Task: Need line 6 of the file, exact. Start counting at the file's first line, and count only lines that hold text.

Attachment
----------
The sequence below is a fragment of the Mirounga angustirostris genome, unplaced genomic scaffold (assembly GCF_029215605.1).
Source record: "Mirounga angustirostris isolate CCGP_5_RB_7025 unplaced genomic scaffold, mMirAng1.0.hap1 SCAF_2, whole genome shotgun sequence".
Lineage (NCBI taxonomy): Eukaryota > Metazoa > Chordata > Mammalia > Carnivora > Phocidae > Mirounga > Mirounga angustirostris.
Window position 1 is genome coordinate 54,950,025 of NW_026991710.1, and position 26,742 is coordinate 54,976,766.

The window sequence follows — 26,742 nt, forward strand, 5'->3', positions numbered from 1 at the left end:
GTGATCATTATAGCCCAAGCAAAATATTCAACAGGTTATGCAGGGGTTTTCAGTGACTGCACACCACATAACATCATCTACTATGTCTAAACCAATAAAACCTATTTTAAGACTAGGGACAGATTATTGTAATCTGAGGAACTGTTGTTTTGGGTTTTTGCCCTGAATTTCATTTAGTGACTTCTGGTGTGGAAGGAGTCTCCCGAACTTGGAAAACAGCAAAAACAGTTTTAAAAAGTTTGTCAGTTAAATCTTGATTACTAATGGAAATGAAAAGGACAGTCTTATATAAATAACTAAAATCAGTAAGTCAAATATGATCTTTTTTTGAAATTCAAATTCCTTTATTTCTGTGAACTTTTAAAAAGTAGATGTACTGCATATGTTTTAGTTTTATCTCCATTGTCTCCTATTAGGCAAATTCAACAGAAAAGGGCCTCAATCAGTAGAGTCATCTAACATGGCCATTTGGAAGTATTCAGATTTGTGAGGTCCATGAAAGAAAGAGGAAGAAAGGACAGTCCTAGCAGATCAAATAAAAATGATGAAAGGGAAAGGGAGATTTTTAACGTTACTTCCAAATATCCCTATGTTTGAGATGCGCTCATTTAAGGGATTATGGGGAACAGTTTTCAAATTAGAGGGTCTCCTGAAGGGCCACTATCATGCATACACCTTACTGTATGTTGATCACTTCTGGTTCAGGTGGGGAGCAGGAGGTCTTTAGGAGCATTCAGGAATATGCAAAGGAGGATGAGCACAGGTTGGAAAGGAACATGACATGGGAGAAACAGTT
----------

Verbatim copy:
GTGATCATTATAGCCCAAGCAAAATATTCAACAGGTTATGCAGGGGTTTTCAGTGACTGCACACCACATAACATCATCTACTATGTCTAAACCAATAAAACCTATTTTAAGACTAGGGACAGATTATTGTAATCTGAGGAACTGTTGTTTTGGGTTTTTGCCCTGAATTTCATTTAGTGACTTCTGGTGTGGAAGGAGTCTCCCGAACTTGGAAAACAGCAAAAACAGTTTTAAAAAGTTTGTCAGTTAAATCTTGATTACTAATGGAAATGAAAAGGACAGTCTTATATAAATAACTAAAATCAGTAAGTCAAATATGATCTTTTTTTGAAATTCAAATTCCTTTATTTCTGTGAACTTTTAAAAAGTAGATGTACTGCATATGTTTTAGTTTTATCTCCATTGTCTCCTATTAGGCAAATTCAACAGAAAAGGGCCTCAATCAGTAGAGTCATCTAACATGGCCATTTGGAAGTATTCAGATTTGTGAGGTCCATGAAAGAAAGAGGAAGAAAGGACAGTCCTAGCAGATCAAATAAAAATGATGAAAGGGAAAGGGAGATTTTTAACGTTACTTCCAAATATCCCTATGTTTGAGATGCGCTCATTTAAGGGATTATGGGGAACAGTTTTCAAATTAGAGGGTCTCCTGAAGGGCCACTATCATGCATACACCTTACTGTATGTTGATCACTTCTGGTTCAGGTGGGGAGCAGGAGGTCTTTAGGAGCATTCAGGAATATGCAAAGGAGGATGAGCACAGGTTGGAAAGGAACATGACATGGGAGAAACAGTT